To be even more precise, the S-300 complexes promised to Syria in 2010 had been allocated for Iran three years earlier. In 2007, Moscow and Tehran reached an agreement on the delivery of five S-300 battalions. However, in September 2010, in order to support the consolidated actions of the P5+1 to regulate the Iranian nuclear programme, President Dmitry Medvedev decided to suspend the execution of the contract. After that, it was decided that the anti-aircraft missile complexes which had been promised to Tehran would be handed over to Damascus, but this never came into being.
Second, by offering the same set of S-300 to Iran and Syria interchangeably, Russia ultimately stumbled upon the deficit of its own military resources. In other words, Moscow does not have the two batches of S-300 intended for export, which means that two scenarios are possible. Either shipments of AA missile systems to Syria will not happen at all and this episode will turn out to be yet another bluff called by Russian leaders in relations with Washington or Moscow will be forced to remove the S-300 from its own arsenal to send them to Assad.
However, even if Syria does receive the S-300, it is far from clear if they can be effectively used by Syrian air defence forces, which no longer have any integral structure.
As of today, the country has only two weakly interconnected integrated air defence systems (IADS), providing cover for the two largest agglomerations in the territory controlled by the Syrian regime: Damascus and Homs.
The Syrian air defence system includes one S-200 battalion, four M1E/M2E Buk systems, four Pantsir S-1E/S-2E and four Pechora-2M systems, as well as several Kvadrat complexes.
The air defence system in Homs has one S-200 battalion, two M1E/M2E Buk systems, two Pantsir S-1E/S-2E and three Pechora-2M systems.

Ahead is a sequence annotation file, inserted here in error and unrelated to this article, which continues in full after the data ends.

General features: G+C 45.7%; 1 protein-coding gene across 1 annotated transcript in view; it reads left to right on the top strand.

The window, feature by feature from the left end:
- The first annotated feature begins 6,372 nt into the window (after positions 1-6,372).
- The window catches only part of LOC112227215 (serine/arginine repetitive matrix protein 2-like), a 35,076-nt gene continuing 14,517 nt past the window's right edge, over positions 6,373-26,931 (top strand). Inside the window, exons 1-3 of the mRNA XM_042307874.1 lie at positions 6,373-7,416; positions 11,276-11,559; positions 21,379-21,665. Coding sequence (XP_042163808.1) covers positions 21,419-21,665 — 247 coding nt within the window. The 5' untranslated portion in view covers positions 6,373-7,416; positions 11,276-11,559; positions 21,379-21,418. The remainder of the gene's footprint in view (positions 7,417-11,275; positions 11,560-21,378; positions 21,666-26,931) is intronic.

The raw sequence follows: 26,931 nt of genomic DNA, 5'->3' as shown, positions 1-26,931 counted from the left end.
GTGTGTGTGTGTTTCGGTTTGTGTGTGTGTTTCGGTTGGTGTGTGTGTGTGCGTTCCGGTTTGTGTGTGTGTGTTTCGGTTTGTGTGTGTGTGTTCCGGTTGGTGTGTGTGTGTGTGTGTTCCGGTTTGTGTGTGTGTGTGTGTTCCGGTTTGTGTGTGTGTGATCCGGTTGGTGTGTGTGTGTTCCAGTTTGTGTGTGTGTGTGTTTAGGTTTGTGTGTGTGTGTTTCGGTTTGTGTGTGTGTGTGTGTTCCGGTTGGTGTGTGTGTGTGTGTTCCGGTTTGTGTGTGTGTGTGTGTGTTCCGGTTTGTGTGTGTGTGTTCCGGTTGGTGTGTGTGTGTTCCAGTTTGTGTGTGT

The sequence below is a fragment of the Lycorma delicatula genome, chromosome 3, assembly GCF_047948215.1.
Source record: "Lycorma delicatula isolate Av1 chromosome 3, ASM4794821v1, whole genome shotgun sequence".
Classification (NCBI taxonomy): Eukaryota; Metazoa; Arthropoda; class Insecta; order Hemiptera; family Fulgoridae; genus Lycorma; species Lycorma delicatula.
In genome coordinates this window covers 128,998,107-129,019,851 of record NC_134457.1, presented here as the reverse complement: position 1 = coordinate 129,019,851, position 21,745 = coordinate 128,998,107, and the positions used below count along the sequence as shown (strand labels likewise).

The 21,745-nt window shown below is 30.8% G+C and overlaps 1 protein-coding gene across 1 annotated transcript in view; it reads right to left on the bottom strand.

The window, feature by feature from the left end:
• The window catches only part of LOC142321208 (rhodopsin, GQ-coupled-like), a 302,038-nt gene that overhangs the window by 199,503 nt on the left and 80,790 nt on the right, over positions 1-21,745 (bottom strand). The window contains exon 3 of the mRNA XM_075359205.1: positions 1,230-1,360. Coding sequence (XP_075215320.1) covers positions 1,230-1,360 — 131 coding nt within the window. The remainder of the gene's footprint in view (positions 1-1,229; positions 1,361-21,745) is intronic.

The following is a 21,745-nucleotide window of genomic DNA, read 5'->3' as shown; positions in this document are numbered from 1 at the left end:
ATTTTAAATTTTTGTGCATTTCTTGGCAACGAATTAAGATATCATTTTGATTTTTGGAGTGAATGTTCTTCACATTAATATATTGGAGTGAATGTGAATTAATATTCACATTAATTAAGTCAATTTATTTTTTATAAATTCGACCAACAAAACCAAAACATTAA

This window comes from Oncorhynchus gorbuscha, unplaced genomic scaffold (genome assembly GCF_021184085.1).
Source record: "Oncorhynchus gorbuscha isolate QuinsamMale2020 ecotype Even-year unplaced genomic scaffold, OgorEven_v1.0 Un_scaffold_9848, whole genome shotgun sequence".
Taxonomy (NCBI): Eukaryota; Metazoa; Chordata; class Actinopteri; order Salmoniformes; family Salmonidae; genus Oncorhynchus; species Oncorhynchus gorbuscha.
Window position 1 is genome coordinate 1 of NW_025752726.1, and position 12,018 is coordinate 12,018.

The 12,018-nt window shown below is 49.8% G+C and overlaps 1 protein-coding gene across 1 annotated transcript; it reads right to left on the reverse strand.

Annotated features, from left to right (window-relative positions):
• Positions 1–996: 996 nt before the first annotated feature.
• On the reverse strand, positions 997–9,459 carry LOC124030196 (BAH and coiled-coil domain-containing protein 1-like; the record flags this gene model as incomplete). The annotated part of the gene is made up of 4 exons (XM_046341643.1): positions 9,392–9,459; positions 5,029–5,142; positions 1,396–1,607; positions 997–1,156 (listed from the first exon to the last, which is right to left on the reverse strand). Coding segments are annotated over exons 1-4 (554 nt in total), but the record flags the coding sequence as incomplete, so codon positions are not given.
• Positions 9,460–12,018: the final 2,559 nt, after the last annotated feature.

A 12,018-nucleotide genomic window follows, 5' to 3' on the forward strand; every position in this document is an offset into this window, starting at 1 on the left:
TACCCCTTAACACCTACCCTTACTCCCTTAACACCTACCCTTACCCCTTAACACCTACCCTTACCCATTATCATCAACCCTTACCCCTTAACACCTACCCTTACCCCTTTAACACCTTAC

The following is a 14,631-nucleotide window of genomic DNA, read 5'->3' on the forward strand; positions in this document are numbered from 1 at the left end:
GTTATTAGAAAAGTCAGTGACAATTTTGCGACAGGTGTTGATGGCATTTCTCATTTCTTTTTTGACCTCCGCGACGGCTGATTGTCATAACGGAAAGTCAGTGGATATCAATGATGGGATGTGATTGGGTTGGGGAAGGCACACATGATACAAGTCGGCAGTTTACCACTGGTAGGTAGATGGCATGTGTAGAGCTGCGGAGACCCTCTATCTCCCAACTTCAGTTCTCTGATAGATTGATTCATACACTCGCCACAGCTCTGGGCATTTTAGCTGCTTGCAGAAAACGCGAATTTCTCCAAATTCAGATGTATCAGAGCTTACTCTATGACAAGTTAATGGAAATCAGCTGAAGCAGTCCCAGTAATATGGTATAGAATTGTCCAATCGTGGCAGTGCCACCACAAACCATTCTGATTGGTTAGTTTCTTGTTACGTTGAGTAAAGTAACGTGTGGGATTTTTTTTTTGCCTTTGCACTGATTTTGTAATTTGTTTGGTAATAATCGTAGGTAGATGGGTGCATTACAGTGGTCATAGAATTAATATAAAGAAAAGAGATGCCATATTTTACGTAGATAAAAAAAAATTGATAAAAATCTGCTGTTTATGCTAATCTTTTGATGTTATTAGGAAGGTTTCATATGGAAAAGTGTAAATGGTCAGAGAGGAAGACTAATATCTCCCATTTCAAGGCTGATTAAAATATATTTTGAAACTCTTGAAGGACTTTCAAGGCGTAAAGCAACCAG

Another air defence system is located in Aleppo and has one S-200 battalion (yet three instead of six launchers), as well as one M1E Buk and one Pantsir S-1E battalion. However, the system has not been fully restored until present and therefore it is only capable of providing defence of the Syrian air base in Kuweires.
Thus, Syria’s entire air defence districts ceased to exist during the civil war, violating the integrity of the air defence system, which was never restored. As a matter of fact, Syria’s air defence system is focused on topical coverage of facilities and now has many gaps exposed to attacks. The destruction of a single integrated air defence system in Syria during the civil war, along with the absence of modern management standards in the system, means that its remaining elements are unable to respond to threats in time.
Thus, the S-300 complexes proposed by Russia can be integrated into the air defence systems discussed above but, on the whole, this is unlikely to seriously improve their combat capabilities. Considering the low efficiency of the S-300 on cruise missiles, it can be assumed that in case of missiles launched from ships and aircraft that will not enter the Syrian airspace, the enemy is unlikely to face serious additional problems. Likewise, despite the existence of the fairly modern Buk and Pantsir air defence systems, Syria’s air defence was unable to prevent air strikes by Israeli aviation, and also demonstrated its vulnerability to massive cruise missile strikes. The only case when an Israeli aircraft was destroyed in the spring of 2018 happened only after it had fully accomplished its task.
In addition, deliveries of the S-300 to Syria could actually have the opposite effect. Instead of preventing possible air strikes, they might provoke them. Despite the Russian leaders’ statements that the AA missile systems could be delivered to Syria as a response to the shelling of its territory by cruise missiles from the United States and its allies, the real threat can only come from the Israeli air force, which regularly attacks military targets of the Syrian army from the air. Thus, deliveries of the S-300 can provoke more intense attacks by the Israeli air force in order to neutralise the S-300, especially during the period when they are incorporated and integrated into the Syrian air defence system, which may take up to several months.